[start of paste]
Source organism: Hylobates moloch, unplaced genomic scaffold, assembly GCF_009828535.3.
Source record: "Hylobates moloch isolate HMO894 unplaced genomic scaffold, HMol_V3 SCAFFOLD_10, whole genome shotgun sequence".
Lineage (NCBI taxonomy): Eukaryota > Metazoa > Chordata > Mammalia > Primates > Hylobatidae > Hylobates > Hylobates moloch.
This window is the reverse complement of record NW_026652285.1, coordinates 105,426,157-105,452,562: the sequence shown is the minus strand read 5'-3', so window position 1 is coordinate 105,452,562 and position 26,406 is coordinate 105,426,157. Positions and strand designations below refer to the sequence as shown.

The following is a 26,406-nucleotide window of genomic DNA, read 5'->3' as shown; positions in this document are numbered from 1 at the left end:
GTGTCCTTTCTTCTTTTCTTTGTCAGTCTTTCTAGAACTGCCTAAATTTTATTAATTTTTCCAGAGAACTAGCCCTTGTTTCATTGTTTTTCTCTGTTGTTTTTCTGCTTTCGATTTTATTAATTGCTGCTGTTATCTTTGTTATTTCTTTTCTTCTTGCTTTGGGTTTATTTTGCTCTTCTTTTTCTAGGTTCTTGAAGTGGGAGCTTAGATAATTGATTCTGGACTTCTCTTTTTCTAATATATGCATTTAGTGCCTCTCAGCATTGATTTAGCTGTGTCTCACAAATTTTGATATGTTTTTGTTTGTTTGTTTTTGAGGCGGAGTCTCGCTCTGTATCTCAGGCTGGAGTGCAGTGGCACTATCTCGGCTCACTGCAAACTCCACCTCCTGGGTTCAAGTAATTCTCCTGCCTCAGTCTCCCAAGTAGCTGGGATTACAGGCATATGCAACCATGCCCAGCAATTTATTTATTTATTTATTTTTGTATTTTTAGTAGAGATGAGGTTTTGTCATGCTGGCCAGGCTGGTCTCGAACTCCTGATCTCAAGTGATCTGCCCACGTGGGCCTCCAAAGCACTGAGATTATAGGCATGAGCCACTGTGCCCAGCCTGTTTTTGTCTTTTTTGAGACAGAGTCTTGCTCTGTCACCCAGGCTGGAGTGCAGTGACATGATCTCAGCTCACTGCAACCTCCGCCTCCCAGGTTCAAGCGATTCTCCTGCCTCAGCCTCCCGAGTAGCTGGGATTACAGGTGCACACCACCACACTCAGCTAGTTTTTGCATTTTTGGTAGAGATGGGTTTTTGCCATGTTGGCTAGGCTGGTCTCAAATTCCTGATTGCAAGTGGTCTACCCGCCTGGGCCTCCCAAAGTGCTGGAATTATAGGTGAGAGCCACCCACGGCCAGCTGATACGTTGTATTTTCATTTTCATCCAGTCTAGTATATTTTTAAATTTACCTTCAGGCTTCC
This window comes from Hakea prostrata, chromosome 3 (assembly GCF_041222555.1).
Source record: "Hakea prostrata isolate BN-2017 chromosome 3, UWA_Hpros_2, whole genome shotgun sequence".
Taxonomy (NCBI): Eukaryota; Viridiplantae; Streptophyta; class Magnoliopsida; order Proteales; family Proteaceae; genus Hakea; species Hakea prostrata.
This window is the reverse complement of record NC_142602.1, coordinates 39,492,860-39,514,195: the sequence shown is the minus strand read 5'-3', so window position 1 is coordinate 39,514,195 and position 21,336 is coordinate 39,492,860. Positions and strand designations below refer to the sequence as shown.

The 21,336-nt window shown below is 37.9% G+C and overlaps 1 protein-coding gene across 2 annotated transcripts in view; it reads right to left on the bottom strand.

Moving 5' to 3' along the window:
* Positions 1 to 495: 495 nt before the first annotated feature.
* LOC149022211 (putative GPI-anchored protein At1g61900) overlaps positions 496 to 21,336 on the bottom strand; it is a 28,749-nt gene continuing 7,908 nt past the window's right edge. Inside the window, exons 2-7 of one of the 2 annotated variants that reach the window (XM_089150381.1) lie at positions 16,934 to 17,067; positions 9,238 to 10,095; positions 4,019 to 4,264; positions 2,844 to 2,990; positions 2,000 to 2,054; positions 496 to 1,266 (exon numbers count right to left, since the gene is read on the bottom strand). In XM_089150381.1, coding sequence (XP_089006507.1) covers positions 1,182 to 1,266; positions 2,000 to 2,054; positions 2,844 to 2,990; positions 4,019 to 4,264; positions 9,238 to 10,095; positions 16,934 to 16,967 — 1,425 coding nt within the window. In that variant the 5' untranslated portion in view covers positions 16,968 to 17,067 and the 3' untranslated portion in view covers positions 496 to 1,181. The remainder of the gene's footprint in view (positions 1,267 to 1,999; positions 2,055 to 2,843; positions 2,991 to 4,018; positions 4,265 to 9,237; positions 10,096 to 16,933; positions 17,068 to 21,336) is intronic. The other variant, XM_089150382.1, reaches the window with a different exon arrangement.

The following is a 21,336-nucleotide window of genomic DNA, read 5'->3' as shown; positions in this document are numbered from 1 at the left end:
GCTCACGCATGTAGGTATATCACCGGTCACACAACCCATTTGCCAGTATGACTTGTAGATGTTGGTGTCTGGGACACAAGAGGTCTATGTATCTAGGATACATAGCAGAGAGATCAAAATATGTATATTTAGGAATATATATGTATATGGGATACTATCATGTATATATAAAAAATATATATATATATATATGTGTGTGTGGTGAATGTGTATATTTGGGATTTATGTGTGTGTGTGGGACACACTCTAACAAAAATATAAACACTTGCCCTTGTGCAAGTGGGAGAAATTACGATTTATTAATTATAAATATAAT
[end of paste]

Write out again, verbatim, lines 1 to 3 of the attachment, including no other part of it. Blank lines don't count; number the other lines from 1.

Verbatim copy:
Source organism: Hylobates moloch, unplaced genomic scaffold, assembly GCF_009828535.3.
Source record: "Hylobates moloch isolate HMO894 unplaced genomic scaffold, HMol_V3 SCAFFOLD_10, whole genome shotgun sequence".
Lineage (NCBI taxonomy): Eukaryota > Metazoa > Chordata > Mammalia > Primates > Hylobatidae > Hylobates > Hylobates moloch.